Is it Time to Drop the Traditional Pairing Rules? | Wine Enthusiast
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Is it Time to Drop the Traditional Pairing Rules?

It seems simple enough—you choose what to eat, then select a drink. Sip, chew, swallow, repeat.

But for wine lovers, the seemingly basic act of choosing what to eat and drink together can be exhilarating. Bliss can be as simple as French fries with a bristling Champagne or as pioneering as raw sea urchin with a saline Etna Bianco.

In a whirlwind of increasingly global food and beverage options, however, the landscape of pairing possibilities—and potential pitfalls—can be nerve wracking.

My suggestion? Stop following the rules.

Food and beverage pairings, especially involving wine, have been historically encumbered by rules. Oft-repeated are the broad-brush suggestions: Meat with red wine, seafood with white. What grows together goes together.

For those seeking specificity, wine experts have written entire tomes calculating the interplay of weight, acidity or aromatic compounds between say, an herbaceous Silvaner and grassy asparagus.

It’s about time we let loose on the glorious bounty of foods and beverages available to us.

Troublesome, however, is that most of these rules developed in a world where people generally consumed only food and drinks available locally. Over generations, these traditions were codified through largely Eurocentric perspectives. As conventional wine wisdom, they offer a comfortable starting point. For contemporary American food-and-wine-lovers, they’re often overarching, formulaic and unrelatable.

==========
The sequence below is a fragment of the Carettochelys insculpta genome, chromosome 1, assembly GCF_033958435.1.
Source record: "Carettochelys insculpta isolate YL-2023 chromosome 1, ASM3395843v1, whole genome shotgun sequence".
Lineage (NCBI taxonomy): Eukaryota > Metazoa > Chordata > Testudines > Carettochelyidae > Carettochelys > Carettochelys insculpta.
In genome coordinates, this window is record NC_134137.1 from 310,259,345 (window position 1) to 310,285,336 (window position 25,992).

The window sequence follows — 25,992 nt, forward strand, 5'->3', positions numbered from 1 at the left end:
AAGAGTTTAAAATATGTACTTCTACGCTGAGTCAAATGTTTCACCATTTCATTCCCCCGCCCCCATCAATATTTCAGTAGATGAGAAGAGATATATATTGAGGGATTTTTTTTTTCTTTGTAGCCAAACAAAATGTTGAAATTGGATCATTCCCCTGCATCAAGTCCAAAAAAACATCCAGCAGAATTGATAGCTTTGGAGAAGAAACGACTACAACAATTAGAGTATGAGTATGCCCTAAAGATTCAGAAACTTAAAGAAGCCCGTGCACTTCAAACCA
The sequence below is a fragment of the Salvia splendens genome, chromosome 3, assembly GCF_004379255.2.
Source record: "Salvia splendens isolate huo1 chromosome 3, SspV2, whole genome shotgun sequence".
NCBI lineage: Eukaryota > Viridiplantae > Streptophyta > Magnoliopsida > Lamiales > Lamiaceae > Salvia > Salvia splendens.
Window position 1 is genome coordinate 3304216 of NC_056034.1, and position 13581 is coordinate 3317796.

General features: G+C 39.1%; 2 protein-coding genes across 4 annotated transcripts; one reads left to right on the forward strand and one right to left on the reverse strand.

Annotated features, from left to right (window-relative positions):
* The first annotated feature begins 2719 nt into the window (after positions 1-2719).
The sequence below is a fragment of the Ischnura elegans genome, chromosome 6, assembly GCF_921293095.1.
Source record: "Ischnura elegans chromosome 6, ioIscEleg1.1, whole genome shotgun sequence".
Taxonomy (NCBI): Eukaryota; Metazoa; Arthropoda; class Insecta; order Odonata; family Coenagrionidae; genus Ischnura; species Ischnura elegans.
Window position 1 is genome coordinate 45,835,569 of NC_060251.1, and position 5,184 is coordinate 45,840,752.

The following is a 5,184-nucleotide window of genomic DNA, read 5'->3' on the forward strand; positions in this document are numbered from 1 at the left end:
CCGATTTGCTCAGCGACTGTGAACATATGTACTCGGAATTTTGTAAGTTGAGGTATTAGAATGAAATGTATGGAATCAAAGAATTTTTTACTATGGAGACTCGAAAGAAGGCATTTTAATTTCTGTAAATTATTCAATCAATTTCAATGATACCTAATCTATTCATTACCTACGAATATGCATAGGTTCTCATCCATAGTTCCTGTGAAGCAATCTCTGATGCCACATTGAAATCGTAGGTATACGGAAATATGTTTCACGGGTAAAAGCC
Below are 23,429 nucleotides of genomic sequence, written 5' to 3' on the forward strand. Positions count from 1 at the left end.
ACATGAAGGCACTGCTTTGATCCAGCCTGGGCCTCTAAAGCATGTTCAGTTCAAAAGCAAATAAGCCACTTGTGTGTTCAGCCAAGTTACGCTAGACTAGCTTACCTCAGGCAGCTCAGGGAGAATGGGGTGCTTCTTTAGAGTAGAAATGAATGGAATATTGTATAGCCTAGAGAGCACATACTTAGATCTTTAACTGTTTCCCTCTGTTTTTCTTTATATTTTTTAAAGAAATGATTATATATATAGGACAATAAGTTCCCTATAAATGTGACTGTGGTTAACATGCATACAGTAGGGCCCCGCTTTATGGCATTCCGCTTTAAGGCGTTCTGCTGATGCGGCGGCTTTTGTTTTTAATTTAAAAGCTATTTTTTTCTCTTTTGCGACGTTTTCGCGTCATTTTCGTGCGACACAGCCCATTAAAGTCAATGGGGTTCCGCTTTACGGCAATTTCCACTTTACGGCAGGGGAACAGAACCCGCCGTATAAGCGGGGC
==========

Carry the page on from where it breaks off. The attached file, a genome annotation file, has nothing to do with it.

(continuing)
Now, don’t get me wrong—I’m not disparaging the marvels of oysters with Muscadet or wild boar with Chianti. Classic, time-tested pairings persist because they’re delicious. But most rules of Western food and beverage pairing largely originated out of logistical realities. Sake is still unfamiliar in the Loire, and Western Australian Shiraz isn’t always an option in Tuscany. Should you have the chance, though, I recommend both as alternate pairings for the oysters and boar.

Americans are a remarkably heterogeneous bunch, and we eat and drink a motley­ array of things. Increasingly, we seek out sushi as often as steak and crave tacos alongside (or filled with) Korean­ barbecue. Beyond familiar wine, beer or spirits,­ local restaurants and retailers are offering unprecedented beverage selections from lesser-known producers, unfamiliar regions and varieties.

Words like Tequila, sake, pét-nat and baiju have become part of our vocabulary.

Not to mention, as Americans, breaking rules is somewhat engrained in our national psyche. We often eschew dress codes, talk too loudly in the silent car of the train and rarely use bicycle lanes correctly. It’s about time we let loose on the glorious bounty of foods and beverages available to us.

Drinking what you enjoy often introduces delightful pairings organically. Serendipitous mash-ups of seemingly incongruous foods like fatty tuna sashimi with a delicately cherried Chambolle Musigny or pungent Époisses cheese with sake are some of my most glee-inducing matches ever. Free styling may not always be perfect, but it’s rarely a travesty and always worth the reward.

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